Breastfeeding For the Physician Mom

Before I had my daughter, I had no idea how consumed I would be by breastfeeding. It was a mix of ignorance, getting pregnant faster than expected, no new mom friends and a busy fellowship that made me unprepared. Also, just like the rest of motherhood and doctorhood, you can’t really understand the intricacies of breastfeeding until you are in the middle of it. I used a Facebook resource, Dr. MILK, to support me through a successful year-long breastfeeding relationship with my baby girl. For many reasons, I struggle much more with my son. He is still exclusively breastfeeding but at just over nine months, it is tough.

Before I get into my tips - let’s start with my why. If it is such a challenge, why do it? Well, the American Academy of Pediatrics (AAP) recommends breastfeeding for one year because breastfeeding outmatches formula feeding on a slew of outcomes (infections, development, chronic diseases). Breastfeeding does not work for everyone; however, I feel that it is one parenting thing I can do as a working mom that I know is good even though I’m away from my baby all day. So, with both kids, I resolved that as long as I could be a happy, loving mom and maintain supply, I would breastfeed for one year.

When I made that resolution with number one, I had no idea what I was getting myself into. Some simple math tells me that after breastfeeding my son for a year, I will have spent the time equivalent of 30 days attached to a breast pump. This does not include the time actually spent nursing. One full month of breast pumping. I cannot wait to dump the pump! More than just pumping, the constant pressure of finding time to pump, the unending pumping math, pushing to make it home in time to nurse my baby to avoid yet another date with the pump, the constant fear of underfeeding, painful plugged ducts, waxing and waning supply, making sure to eat and hydrate adequately on top of working- there have been many days I’ve been tempted to quit.

Everyone is different, so take my recommendations with a grain of salt, but if you are interested in exclusively breastfeeding your child, it is possible, even as a full-time working mom. It takes a lot of commitment, calculating, mental bandwidth and time.

My tips:

  1. Create some oversupply while you are on maternity leave. This can be achieved by pumping after nursing. It is great if you have someone to help you at home. I did not, which was tough, but still pumped after nursing once a day.
  2. Create a stash while you are home, but, do not depend on this stash - they say fresh milk is better than frozen, so I keep my babe on fresh milk and only dig into the stash when I’m unable to keep up with his intake.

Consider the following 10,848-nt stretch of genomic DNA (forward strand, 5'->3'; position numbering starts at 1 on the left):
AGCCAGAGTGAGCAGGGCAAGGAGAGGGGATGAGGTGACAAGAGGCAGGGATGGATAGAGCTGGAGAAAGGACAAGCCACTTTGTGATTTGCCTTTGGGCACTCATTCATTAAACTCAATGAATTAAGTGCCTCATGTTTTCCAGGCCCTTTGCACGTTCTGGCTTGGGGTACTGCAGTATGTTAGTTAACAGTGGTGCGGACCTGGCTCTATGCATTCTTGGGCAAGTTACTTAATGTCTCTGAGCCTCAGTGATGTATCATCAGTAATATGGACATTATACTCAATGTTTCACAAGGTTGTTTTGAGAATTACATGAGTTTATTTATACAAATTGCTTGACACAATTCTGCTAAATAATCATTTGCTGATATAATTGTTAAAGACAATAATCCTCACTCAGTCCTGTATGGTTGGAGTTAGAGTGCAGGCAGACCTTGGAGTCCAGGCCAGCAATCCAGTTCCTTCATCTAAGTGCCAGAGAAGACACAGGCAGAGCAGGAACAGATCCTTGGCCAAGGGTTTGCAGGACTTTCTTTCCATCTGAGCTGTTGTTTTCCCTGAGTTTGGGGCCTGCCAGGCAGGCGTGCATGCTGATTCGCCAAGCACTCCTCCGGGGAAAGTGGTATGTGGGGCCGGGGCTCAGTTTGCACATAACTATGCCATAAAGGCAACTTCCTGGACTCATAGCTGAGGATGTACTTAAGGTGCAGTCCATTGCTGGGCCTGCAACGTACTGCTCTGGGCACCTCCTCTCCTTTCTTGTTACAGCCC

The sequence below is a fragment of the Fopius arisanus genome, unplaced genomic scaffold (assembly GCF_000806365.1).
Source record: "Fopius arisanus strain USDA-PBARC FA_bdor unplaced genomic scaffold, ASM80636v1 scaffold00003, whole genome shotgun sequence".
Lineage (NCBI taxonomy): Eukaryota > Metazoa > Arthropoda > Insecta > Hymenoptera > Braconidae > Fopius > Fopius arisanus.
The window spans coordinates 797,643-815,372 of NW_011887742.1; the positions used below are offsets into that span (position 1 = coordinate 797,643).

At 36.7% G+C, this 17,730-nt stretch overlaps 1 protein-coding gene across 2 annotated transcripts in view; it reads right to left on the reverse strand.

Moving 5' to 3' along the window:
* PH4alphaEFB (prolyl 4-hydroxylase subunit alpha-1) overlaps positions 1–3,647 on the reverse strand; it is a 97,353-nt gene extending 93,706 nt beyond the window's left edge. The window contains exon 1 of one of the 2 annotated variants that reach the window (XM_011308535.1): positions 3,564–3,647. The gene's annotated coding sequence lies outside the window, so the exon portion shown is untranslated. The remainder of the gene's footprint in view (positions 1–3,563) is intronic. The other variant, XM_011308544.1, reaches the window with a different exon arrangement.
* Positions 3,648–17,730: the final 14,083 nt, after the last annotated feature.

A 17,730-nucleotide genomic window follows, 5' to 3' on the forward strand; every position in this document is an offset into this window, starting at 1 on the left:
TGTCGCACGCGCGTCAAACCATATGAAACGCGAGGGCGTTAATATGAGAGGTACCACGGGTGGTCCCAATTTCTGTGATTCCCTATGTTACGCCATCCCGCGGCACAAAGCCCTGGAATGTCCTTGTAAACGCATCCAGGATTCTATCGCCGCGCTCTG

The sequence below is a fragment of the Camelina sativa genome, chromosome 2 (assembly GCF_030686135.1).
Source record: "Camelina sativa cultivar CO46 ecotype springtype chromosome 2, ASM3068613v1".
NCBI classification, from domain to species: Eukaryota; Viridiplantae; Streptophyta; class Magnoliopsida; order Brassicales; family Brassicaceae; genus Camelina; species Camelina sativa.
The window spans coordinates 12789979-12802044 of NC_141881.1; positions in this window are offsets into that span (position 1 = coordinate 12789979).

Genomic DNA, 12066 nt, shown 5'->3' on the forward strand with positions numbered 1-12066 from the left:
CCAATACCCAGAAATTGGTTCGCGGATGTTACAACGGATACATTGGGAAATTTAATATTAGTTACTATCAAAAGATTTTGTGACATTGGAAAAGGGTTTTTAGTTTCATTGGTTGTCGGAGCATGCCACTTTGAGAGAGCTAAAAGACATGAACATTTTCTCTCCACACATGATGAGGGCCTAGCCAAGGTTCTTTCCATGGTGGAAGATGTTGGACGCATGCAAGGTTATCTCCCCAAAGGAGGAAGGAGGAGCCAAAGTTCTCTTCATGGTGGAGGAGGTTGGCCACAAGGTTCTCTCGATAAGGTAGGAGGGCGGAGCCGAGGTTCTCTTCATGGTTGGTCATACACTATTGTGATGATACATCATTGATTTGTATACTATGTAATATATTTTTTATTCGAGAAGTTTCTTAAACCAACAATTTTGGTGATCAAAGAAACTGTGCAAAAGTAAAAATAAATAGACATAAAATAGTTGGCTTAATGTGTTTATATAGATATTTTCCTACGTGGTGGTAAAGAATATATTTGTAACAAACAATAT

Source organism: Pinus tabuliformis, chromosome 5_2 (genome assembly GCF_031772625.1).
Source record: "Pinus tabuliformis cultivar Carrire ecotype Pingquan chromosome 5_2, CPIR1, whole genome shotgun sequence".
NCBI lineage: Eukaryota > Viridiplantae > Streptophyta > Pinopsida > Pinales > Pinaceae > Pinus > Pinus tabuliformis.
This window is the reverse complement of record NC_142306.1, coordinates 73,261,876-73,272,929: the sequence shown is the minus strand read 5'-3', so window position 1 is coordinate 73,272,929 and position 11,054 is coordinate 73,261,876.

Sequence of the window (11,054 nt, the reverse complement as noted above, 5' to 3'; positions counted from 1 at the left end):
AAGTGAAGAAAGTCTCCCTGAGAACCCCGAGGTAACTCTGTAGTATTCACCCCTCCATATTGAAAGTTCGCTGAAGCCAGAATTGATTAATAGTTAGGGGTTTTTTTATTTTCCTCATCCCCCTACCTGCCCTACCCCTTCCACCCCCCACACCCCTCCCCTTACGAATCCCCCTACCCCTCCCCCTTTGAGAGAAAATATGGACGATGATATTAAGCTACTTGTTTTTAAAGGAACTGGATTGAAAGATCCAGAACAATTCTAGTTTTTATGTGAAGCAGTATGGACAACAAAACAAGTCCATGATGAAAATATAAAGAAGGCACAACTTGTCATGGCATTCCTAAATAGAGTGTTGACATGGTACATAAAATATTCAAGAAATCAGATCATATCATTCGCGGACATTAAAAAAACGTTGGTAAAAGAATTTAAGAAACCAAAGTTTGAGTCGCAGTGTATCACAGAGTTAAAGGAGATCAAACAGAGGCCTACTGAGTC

3. Pump every two to three hours at work. Ask for accomodation. Pumping to empty and then some takes about 35 minutes including set up for me. Do more inpatient than clinic if you can, because at least you have more control over your time when the patients are admitted. If you do not pump as frequently as your baby eats while you are away, you will likely struggle to keep up with baby’s intake and your supply will tank. The pump does not extract as well as baby, so you still may struggle even pumping this much. This is really hard, but it is a must.
  4. Once baby starts sleeping through the night, pump at least once at night. This will help maintain supply and give you a little extra milk to keep up with baby’s intake due to the rigged pump system mentioned above.
  5. Stay hydrated. As a diabetes doctor, I hate recommending Gatorade, but even I drink it to keep up supply. Also my tumbler with a straw never leaves my side!
  6. Keep a close eye on supply when you are trying to shed the baby weight. It could drop supply or quality of breast milk.
  7. Get a car adapter to pump. This is terrible, but I pump in the car every day.
  8. Use Milk Savers to collect letdown from the opposite side.
  9. Power pump if supply is getting low.
  10. Ask another caregiver to wash pump parts and bottles, but pack them yourself. You will be so mad if you show up to work and there is a part missing. Screw on the valve/flange to the bottle the night before.
  11. Make sure everyone in your house is aware of how important it is not to waste a single drop of the liquid gold. My cleaning lady dumped a six ounce bottle of milk my nanny was about to feed my son. My nanny cried when she told me, and it made me love her more.
  12. Nurse as much as you can! Nothing will stimulate milk production better than actually nursing your baby.

Breastfeeding is such a mixed bag for me. There is truly nothing more rewarding than satisfied, milk-drunk smiles in the morning that are only for me. I’m grateful I have the ability to provide my babies with something nobody else in the world can. But the majority of my breastfeeding life is spent attached to a breast pump, which is just the worst. It is so bad that I wonder if the advent of the electronic breast pump helps working moms or if it just adds to the expectation for women to do more at work and at home.

I hope this is helpful and would love to hear your thoughts, advice and experience on breastfeeding/breast pumping.

Arti Thangudu, MD is an endocrinologist and a 2018–2019 Doximity Author. She specializes in Endocrinology, Diabetes, and Metabolism and is a mom of two beautiful kiddos under three! She works for DGD Clinic in San Antonio. She has also contributed to Medscape and KevinMD. Outside of work, Dr. Thangudu enjoys traveling, cooking, and spending time with her husband and two children.

Image: Vosparee / gettyimages

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